Helicopters and airplanes both fly, but obviously their physical designs dictate they achieve that flight in very different ways. "[A] helicopter is working very hard just to keep itself in the air," explains Nick Roy, head of MIT's Robust Robotics Group, whereas the gliding capabilities of a fixed-wing aircraft enable longer flying times. Yet common sense dictates that if you need an aircraft to navigate a constrictive, dense environment awash with obstacles, you'd opt for a helicopter.
But the eggheads at the Robust Robotics Group aren't interested in yielding to common sense. That's why after winning the last engineering challenge held by the Association for Unmanned Vehicles System International, a sort of obstacle-course competition for autonomous mini-helicopters, RRG decided to up the challenge ante. "The fixed-wing vehicle is a more complicated and interesting problem," says Roy, explaining why they decided, in the absence of any design competition, to see how tight a space they could get an autonomous model airplane to fly within.
The results are stunning. Through a combination of clever aeronautical design, algorithm-writing, active laser scanning and data-crunching computing, the RRG team produced two-meter-wingspan airplane that cand do this, all by itself:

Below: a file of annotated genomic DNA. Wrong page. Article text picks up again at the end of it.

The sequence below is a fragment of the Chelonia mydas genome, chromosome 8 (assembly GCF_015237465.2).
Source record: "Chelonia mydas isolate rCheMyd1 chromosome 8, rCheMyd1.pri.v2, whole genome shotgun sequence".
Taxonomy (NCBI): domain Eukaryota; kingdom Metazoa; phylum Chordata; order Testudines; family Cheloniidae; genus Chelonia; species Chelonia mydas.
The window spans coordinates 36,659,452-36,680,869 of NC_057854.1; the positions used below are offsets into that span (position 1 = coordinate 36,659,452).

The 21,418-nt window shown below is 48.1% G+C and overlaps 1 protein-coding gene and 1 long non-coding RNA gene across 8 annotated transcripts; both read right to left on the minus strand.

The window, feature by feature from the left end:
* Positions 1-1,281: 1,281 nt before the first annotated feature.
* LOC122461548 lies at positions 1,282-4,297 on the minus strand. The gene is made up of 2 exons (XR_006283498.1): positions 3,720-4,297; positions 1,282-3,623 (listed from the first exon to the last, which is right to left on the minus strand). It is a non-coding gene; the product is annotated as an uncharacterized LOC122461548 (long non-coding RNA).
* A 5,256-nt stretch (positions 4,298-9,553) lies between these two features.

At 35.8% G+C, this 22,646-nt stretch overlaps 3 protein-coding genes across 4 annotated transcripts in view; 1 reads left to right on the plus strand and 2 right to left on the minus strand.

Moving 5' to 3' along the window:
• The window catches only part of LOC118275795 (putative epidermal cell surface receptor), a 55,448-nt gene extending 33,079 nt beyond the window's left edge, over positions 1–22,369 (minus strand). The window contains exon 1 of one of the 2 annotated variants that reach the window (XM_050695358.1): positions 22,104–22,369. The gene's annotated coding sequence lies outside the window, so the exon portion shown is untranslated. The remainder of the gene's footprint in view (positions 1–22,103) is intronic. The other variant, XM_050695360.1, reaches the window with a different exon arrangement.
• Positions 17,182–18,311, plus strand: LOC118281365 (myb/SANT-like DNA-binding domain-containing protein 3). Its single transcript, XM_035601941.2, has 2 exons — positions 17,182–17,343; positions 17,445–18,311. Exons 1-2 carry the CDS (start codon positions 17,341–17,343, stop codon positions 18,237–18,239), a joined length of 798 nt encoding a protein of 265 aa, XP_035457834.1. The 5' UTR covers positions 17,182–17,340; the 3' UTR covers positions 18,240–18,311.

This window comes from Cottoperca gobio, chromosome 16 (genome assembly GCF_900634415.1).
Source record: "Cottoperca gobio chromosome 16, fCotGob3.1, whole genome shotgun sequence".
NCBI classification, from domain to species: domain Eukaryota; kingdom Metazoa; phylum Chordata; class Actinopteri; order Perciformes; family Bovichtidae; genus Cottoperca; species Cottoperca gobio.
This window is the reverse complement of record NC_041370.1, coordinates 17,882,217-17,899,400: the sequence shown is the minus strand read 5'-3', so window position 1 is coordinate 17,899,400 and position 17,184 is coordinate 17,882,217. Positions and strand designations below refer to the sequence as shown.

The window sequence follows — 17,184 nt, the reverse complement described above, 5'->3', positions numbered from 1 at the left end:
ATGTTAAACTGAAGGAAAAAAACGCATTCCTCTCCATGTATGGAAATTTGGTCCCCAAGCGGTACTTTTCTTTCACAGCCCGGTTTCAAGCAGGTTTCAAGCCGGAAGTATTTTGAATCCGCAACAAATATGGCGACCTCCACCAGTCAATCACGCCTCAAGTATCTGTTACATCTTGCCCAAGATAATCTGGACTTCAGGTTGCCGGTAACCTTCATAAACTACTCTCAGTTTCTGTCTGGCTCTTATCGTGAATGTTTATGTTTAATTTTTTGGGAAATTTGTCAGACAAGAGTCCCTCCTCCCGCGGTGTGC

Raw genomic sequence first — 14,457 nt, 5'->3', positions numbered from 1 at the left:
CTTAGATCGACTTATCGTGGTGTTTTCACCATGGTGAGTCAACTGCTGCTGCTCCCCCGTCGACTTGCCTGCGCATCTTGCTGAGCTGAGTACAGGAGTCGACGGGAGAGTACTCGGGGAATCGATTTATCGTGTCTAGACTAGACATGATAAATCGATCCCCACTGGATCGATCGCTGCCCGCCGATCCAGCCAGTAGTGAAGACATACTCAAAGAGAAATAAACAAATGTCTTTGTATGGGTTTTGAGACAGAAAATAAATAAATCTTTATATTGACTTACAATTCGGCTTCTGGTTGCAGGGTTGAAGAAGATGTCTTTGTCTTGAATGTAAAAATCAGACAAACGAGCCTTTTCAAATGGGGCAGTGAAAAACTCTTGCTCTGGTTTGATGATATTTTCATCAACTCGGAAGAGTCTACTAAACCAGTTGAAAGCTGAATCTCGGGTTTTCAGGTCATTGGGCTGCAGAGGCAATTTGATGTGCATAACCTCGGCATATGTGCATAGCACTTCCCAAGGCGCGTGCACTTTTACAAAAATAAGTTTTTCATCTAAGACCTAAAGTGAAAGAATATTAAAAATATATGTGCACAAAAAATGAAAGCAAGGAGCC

The team did have to cheat it a little bit by giving the plane a map of the environment ahead of time, a luxury they were not allowed in their AUVSI helicopter challenge, but they're keen to remove that particular crutch:
The MIT researchers' next step will be to develop algorithms that can build a map of the plane's environment on the fly. Roy says that the addition of visual information to the rangefinder's measurements and the inertial data could make the problem more tractable. "There are definitely significant challenges to be solved," [Aeronautics and Astronautics graduate student Adam] Bry says. "But I think that it's certainly possible."